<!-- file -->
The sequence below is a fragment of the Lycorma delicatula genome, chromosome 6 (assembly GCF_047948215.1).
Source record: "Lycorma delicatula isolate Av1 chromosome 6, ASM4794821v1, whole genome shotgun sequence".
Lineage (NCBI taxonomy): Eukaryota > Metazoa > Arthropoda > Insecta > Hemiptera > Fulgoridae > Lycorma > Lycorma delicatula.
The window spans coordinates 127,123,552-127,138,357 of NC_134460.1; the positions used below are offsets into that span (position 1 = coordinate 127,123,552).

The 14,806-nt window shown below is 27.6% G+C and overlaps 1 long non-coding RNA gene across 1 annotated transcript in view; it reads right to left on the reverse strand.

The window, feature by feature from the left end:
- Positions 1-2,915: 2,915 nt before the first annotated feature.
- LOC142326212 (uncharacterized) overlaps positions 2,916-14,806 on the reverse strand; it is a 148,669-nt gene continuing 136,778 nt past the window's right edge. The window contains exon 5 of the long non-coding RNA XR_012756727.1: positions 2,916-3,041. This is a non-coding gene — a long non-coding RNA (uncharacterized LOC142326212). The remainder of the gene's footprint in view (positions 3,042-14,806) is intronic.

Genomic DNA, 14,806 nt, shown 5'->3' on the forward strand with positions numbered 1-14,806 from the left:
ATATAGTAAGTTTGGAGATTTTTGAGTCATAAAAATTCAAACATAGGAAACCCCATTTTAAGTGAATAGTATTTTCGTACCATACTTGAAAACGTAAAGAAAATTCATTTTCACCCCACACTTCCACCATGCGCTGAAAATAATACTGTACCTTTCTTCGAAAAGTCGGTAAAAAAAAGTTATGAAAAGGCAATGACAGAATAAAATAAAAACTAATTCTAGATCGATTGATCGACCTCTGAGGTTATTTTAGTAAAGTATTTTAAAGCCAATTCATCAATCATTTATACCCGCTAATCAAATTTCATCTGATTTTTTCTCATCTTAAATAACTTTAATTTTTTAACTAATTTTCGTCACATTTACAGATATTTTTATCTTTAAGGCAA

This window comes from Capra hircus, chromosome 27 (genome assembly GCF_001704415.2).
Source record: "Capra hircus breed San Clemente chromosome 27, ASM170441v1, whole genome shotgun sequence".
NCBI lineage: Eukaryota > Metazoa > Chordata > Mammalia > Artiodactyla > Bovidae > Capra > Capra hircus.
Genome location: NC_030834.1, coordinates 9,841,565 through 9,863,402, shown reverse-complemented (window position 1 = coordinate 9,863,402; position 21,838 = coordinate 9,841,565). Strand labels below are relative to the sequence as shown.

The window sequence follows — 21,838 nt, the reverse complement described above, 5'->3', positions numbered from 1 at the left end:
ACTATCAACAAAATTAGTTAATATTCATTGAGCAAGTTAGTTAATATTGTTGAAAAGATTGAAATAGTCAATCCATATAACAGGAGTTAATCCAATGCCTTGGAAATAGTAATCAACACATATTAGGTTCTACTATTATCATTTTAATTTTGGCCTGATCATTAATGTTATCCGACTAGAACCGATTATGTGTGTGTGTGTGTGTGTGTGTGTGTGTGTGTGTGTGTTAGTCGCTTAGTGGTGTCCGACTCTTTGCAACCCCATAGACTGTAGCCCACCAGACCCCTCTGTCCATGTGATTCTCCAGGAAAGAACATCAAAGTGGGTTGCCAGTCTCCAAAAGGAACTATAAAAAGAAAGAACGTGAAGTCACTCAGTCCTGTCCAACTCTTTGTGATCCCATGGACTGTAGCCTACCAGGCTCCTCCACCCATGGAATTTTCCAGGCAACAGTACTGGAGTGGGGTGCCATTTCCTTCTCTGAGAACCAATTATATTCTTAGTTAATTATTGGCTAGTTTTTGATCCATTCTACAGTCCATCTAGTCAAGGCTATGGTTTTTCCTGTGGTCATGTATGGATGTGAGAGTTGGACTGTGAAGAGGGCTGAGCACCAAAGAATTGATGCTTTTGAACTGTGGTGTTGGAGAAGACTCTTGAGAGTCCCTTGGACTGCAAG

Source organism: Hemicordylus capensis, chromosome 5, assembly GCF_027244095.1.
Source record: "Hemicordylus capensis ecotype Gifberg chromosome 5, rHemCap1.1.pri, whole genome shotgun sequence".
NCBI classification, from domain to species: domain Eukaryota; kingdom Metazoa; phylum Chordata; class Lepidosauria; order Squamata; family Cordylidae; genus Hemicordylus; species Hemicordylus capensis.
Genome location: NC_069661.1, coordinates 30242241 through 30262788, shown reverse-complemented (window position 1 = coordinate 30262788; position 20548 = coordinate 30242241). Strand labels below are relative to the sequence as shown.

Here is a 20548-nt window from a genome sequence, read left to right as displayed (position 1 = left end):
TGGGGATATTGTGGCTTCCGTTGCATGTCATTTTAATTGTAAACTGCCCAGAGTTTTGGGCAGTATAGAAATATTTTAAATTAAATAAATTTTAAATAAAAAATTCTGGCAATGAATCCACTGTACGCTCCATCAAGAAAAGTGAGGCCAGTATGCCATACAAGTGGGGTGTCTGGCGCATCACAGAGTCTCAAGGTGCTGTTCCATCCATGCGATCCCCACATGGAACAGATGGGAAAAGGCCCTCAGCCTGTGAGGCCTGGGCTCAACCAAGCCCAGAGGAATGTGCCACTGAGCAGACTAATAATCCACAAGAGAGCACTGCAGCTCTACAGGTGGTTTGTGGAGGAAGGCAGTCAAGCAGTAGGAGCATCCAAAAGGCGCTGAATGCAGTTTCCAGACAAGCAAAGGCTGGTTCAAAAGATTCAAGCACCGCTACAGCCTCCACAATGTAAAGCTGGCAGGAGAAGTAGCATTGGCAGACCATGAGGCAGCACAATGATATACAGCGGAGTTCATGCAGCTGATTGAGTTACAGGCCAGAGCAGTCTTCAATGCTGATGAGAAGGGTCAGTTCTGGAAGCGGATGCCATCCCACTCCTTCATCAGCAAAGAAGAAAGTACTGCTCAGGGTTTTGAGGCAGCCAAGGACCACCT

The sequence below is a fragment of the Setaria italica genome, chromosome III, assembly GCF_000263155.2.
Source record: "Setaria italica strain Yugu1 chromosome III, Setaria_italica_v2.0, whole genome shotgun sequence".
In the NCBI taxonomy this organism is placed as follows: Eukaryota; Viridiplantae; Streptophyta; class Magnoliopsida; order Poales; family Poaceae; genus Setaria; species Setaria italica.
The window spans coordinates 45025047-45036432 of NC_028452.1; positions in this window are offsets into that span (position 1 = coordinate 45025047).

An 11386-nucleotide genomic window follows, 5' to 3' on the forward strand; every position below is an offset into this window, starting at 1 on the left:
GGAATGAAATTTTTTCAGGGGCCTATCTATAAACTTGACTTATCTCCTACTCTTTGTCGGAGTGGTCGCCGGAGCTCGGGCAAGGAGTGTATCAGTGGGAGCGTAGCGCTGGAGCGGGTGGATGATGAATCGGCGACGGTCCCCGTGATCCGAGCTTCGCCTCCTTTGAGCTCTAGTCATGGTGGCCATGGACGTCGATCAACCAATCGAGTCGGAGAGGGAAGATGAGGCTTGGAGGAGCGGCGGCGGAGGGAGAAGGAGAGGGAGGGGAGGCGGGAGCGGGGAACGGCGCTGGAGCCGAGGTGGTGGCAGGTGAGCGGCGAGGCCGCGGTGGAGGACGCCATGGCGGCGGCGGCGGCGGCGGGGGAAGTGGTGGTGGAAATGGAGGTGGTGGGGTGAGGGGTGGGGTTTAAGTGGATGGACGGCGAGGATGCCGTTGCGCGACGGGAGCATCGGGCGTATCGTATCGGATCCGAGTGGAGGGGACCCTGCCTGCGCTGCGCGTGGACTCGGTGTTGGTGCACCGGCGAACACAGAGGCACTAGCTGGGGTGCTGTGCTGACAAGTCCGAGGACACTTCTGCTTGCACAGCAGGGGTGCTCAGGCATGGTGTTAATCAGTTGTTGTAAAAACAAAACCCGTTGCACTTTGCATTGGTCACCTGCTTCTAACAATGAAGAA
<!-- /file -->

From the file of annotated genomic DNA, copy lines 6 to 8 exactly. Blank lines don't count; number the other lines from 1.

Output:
The window, feature by feature from the left end:
- Positions 1-2,915: 2,915 nt before the first annotated feature.
- LOC142326212 (uncharacterized) overlaps positions 2,916-14,806 on the reverse strand; it is a 148,669-nt gene continuing 136,778 nt past the window's right edge. The window contains exon 5 of the long non-coding RNA XR_012756727.1: positions 2,916-3,041. This is a non-coding gene — a long non-coding RNA (uncharacterized LOC142326212). The remainder of the gene's footprint in view (positions 3,042-14,806) is intronic.